My wife and I have finally reached the stage in life when we can travel without our children. After many great holidays around the world together, our two boys would rather travel without us. So, with our new-found freedom we can do anything we want, and after weeks looking at brochures we've finally settled on Thailand. We are treating this as our second honeymoon and have three weeks in late January and early February. Now that it's just the two of us we intend to fly business class. We thought we would spend some time on the beach and some time exploring the north. Despite looking at the guides and brochures I cannot work out an itinerary. Can you please help us?
Michael Murphy, by email
Phil Haines replies:
Congratulations. You will be joining the growing number of like-minded people who are relishing travel in their maturity. Thailand is a popular choice because of a near-perfect blend of hotels, scenery, food and culture.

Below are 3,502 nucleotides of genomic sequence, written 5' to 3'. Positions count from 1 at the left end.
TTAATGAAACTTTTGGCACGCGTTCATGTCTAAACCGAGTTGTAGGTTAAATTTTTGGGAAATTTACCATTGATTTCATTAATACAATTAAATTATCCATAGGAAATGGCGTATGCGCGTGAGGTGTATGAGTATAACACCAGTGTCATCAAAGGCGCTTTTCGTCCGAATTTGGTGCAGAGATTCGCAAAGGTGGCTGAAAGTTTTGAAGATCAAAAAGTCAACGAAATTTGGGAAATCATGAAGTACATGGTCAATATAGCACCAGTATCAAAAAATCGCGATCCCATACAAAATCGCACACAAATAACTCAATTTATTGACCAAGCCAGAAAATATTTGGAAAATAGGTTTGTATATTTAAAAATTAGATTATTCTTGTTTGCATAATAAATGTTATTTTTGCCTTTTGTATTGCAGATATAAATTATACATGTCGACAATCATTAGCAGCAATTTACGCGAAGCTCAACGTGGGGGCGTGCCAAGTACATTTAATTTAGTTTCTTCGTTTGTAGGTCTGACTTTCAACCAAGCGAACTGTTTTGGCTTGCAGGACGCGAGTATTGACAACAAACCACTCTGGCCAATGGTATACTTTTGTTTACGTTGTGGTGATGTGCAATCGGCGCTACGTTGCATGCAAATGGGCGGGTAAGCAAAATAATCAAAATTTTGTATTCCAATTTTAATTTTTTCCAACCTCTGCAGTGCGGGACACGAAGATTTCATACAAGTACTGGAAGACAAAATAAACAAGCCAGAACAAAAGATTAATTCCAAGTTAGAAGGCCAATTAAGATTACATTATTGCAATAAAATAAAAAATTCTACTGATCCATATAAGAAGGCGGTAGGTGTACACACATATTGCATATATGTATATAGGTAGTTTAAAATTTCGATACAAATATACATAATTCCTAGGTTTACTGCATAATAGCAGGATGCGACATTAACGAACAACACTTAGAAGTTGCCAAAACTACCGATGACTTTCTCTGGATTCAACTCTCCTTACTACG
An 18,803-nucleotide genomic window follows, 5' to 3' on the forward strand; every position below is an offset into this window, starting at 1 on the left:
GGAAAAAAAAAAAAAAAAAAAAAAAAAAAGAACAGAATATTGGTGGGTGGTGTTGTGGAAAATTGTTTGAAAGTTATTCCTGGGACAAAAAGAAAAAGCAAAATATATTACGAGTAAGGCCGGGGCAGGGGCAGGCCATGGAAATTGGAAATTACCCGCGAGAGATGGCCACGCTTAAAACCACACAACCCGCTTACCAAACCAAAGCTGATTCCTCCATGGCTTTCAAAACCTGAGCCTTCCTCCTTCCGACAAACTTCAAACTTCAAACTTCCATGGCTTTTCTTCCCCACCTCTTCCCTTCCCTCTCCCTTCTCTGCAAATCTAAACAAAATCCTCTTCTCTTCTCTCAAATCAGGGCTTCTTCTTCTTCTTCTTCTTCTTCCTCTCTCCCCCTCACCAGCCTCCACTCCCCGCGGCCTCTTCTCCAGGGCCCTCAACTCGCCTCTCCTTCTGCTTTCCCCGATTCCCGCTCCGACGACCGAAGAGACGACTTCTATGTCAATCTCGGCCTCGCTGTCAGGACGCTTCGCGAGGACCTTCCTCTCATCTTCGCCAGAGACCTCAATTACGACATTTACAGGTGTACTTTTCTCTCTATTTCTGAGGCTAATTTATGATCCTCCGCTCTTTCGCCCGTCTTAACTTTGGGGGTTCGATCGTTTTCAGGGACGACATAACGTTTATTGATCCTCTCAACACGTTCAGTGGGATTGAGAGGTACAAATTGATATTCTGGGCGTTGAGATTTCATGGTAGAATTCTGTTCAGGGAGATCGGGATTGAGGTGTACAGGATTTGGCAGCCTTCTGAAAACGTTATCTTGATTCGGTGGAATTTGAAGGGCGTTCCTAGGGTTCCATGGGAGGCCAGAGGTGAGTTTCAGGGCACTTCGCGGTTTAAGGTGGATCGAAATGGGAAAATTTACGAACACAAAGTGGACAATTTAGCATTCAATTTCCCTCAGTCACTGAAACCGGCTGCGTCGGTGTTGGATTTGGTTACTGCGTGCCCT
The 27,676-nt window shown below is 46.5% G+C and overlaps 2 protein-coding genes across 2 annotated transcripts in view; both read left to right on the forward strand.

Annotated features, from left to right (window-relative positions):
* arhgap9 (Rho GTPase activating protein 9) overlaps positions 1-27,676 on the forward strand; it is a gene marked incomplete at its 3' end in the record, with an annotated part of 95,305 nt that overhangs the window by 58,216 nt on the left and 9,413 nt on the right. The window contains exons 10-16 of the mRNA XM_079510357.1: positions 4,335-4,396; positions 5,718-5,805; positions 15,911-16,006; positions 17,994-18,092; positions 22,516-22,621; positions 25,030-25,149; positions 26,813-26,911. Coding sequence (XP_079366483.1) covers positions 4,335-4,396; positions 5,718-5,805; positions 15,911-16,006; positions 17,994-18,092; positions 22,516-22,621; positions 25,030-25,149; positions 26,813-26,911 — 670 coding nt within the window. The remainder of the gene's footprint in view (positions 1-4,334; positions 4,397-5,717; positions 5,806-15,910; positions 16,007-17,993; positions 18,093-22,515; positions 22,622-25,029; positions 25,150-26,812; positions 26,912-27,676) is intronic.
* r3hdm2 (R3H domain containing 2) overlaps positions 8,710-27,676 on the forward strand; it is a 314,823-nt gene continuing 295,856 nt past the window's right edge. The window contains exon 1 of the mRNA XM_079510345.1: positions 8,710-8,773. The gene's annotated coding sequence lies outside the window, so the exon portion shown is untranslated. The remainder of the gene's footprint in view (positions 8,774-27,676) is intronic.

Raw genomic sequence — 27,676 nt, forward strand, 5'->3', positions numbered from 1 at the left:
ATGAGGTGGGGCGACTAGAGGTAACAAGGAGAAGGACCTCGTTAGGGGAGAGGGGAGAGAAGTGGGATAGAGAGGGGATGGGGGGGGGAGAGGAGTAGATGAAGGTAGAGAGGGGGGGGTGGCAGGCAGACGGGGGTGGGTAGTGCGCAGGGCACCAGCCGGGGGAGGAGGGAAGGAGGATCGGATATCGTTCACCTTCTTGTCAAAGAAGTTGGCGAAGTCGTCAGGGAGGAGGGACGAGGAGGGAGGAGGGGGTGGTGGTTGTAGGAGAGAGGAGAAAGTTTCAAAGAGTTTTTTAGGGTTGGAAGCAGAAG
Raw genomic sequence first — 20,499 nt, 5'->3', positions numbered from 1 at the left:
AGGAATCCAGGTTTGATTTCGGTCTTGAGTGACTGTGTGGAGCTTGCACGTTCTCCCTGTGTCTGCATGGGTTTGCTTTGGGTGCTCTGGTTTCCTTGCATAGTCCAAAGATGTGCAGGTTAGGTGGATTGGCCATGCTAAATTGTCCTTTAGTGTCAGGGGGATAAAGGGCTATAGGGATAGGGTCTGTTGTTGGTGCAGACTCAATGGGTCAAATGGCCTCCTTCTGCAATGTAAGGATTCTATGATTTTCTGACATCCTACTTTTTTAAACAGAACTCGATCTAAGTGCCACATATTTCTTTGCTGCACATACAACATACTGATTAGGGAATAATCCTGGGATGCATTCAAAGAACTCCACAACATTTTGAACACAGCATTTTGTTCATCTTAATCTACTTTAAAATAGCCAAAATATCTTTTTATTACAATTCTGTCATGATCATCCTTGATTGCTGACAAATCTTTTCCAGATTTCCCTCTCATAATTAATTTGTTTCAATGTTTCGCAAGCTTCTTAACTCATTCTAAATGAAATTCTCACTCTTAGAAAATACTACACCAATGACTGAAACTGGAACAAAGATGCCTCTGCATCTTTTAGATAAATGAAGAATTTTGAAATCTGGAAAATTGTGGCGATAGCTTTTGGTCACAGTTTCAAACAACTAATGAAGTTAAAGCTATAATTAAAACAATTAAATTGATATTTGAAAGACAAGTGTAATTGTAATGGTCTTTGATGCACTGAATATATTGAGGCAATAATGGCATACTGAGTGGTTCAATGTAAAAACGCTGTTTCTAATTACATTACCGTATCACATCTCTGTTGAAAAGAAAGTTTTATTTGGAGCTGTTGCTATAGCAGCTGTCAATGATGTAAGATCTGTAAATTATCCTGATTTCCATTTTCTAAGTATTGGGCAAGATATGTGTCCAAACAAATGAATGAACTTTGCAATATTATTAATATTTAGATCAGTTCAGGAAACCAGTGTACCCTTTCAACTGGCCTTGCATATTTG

The essential itinerary starts with two to three days in Bangkok incorporating the main temples of Wat Phra Kauw, Wat Pho and Wat Arun, the Royal Palace and some shopping time. If your budget permits, enjoy a couple of nights at the Oriental Hotel on the banks of the Chao Phraya river. Usually described as the earlier haunt of Somerset Maugham, Noel Coward and other old Asia hands, nowadays it is the service that justifies the expense of a stay. Once, I arrived there at 1am and, befuddled by jet-lag, took a moonlit swim. As I walked to the lift a member of staff said, "Good morning, Mr Haines". I had been in the hotel less than one hour and already the staff had magically memorised my face and name.
There are many good hotels in Bangkok and, like Thai Airways, they are known for their superb standards of friendly and efficient service. If you walk from the hotel, beware of people offering to act as your guide. This is one moment you could have your visit ruined by conmen, probably eager to show you a gem shop.